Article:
The cream of the crop under the big top
All photos courtesy of Rick Purdue
After a minute of darkness, an array of blue and purple lights suddenly illuminate an intimidating white pendulum. The intimate size of the arena makes the pendulum look particularly daunting. Out of the red velvet curtain steps Joseph Bauer Jr., the ringmaster who had, up until this point, announced the entire show with the larger-than-life charm one would expect from a ringmaster. He steps into the wheel at the end of the pendulum and his daughter, Ambra Andrine, uses all of her weight to push the physics contraption into motion. Within seconds, Bauer is more than 50 feet high, seemingly defying gravity with his mid-air jumps and rhythmic movements to The Incredibles theme song. He swiftly climbs from the center to the outside of the wheel, running on the exterior perimeter as it continues to spin. The entire audience gasps and looks up with astonishment. This is Circus Sarasota.
Circus Sarasota is a seasonal attraction that runs from Feb. 15 to Mar. 10. Every year, new international circus artists come to showcase their talents to the Sarasota community in the intimate one-ring European style big top.
“Some places are a little more reserved, but Sarasota audiences are fabulous because this is like ‘Circus City, USA’ on the map,” Bauer said. “People know the Ringling Museum, the Circus Arts Conservatory; it’s just a big circus town. To be able to see a big top show again in Sarasota, and a show like this, it’s bound to be a hit.”
Bauer’s parents came to Sarasota in 1954 with the Ringling Bros. Circus as headlining acts. They specialized in high-wire and sway pole acts. When Bauer was a student at Sarasota Junior High, he took circus education as an elective.
However, Bauer is one of the only performers who lives in Sarasota. This year, the artists hail from Canada, Italy, Sweden, Portugal, Russia, Colombia and the U.S. Though these are the performers’ native countries, their professions often take them all around the world.
Two of the youngest performers, 18-year-old Nicole Kolev and 21-year-old Michelle Kolev, come from Italy.
“But we didn’t work for long in Italy,” Michelle Kolev said. “We stayed until I was 16 and then we started going to Spain, Germany, France, all over Europe.”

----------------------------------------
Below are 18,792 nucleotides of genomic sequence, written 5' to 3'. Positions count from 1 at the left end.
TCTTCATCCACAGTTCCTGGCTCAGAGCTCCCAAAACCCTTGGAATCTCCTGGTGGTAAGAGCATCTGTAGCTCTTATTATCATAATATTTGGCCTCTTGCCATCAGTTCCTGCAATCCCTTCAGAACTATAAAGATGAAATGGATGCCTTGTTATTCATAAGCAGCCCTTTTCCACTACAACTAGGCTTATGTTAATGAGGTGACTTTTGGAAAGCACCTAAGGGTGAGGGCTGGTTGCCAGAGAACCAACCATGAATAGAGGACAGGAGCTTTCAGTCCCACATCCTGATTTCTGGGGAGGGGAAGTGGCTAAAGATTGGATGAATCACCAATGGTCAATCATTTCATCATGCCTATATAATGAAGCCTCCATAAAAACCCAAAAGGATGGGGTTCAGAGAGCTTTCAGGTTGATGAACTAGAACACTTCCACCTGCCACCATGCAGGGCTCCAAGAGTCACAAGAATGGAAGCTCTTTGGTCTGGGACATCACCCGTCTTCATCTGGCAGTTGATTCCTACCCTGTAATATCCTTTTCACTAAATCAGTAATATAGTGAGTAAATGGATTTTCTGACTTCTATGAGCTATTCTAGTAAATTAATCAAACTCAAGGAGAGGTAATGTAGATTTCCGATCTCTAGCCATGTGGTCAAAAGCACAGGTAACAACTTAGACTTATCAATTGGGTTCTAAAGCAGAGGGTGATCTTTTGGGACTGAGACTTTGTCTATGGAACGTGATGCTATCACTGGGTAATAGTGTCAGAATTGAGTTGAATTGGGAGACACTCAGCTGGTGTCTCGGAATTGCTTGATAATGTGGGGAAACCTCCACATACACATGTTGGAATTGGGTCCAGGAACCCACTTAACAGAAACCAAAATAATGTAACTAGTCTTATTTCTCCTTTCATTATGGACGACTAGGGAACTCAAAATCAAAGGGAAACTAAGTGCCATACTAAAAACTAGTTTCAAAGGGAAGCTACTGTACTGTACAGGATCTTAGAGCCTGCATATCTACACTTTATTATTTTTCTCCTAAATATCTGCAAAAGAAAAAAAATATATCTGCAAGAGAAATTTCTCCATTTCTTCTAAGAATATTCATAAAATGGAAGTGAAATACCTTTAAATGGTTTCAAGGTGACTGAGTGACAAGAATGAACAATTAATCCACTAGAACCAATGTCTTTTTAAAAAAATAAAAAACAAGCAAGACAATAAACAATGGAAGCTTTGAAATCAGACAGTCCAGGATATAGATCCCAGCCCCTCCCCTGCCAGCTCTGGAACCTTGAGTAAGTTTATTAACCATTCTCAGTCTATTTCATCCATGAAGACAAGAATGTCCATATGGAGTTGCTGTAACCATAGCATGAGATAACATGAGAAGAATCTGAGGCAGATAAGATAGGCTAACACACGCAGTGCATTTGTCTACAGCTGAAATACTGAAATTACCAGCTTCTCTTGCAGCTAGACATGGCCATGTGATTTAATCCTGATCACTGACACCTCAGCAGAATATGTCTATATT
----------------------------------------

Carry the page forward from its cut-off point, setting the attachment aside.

The two started their hand-to-hand acrobatic act in Paris, France and then worked at a Christmas circus in Germany. Immediately after, they came to Sarasota to prepare for the Circus Sarasota show.
“When we arrived here, we felt so bad because it’s very cold in Germany,” Nicole Kolev said. “The weather is very different, it’s very humid, so for your body you need some time to get used to that—we’re not machines, we can always fail, so we are always nervous before shows.”
The sisters talked about how they use those nerves to motivate them when they perform. The act was one of the most well-received of the evening, as they performed with ridiculous amounts of physical strength, balance and grace. They are the first pair of female hand-to-hand acrobats doing the tricks they are doing, as the base performer generally needs more strength to support their partner.
“In the end, if you want to do something, and you keep fighting, you’re going to reach it,” Michelle Kolev said. “And here in Sarasota, they really seem to understand and appreciate what we are doing. They will ask about the elegance, about the costumes, about so many things that make you understand their support.”
Because circus arts is such a unique field, many performers come from long-standing family dynasties. These descendants play an important role in keeping the art alive.
“We started with our parents,” Nicole Kolev said. “They are circus performers and are still working on the trapeze, so we were born into the circus.”
Others come from schools that specialize in circus arts, like Swedish teeterboard stars Einar Kling Odencrants and Anton Graaf. The pair met at the School of Dance and Circus in Stockholm.
“There aren’t many people who do circus,” Graaf said. “It’s growing, but it is still a very small community of people all in all.”
Coming from a gymnastic background, Odencrants was interested in the ability to do flips and tricks.
“When I wanted to start upper secondary school, I wanted to continue with my gymnastic training, so I chose the teeterboard and circus path,” Odencrants said.
From an audience perspective, the act looks thrilling, precise and dangerous. Using the teeterboard, the pair continuously launches one another into the air to perform tricks. What makes the act exceptional is how perfectly the two stick their landings on the thin board and how quick, fluid and accurate the rhythm of their jumps becomes.
“What we work for and why we train so much and so hard is that we want to minimize the actual risk,” Graaf said. “There are ways of saving yourself in case something doesn’t actually work out.”
In addition to these acts, the 2019 Circus Sarasota lineup includes America’s Got Talent nominee Hans Klose with his adorable trained canines, Bauer’s daughter and aerial performer Ambra Andrine, Charlie Chaplin-inspired funny-man Cesar Dias, professional juggler Victor Krachinov, mesmerizing cyr wheel artist Valerie Inertie, charming hand-to-hand acrobats Giuseppe and Emanuel Curatola and the adrenaline-inducing high wire walkers, Pedro Carrillo and Luis D. Acosta.
“I was amazed at how well put-together all of the acts are,” first-year Adriana Gavilanes said. “They all flowed and had artistic movement even in the parts where there weren’t explicit tricks being performed.”
As Bauer—or any other ringmaster—would say: it’s a show you don’t want to miss.
Circus Sarasota continues to showcase these exceptional performances until Sunday, Mar. 10. Tickets can be purchased online or at the big top in Nathan Benderson Park. For more information, visit circusarts.org.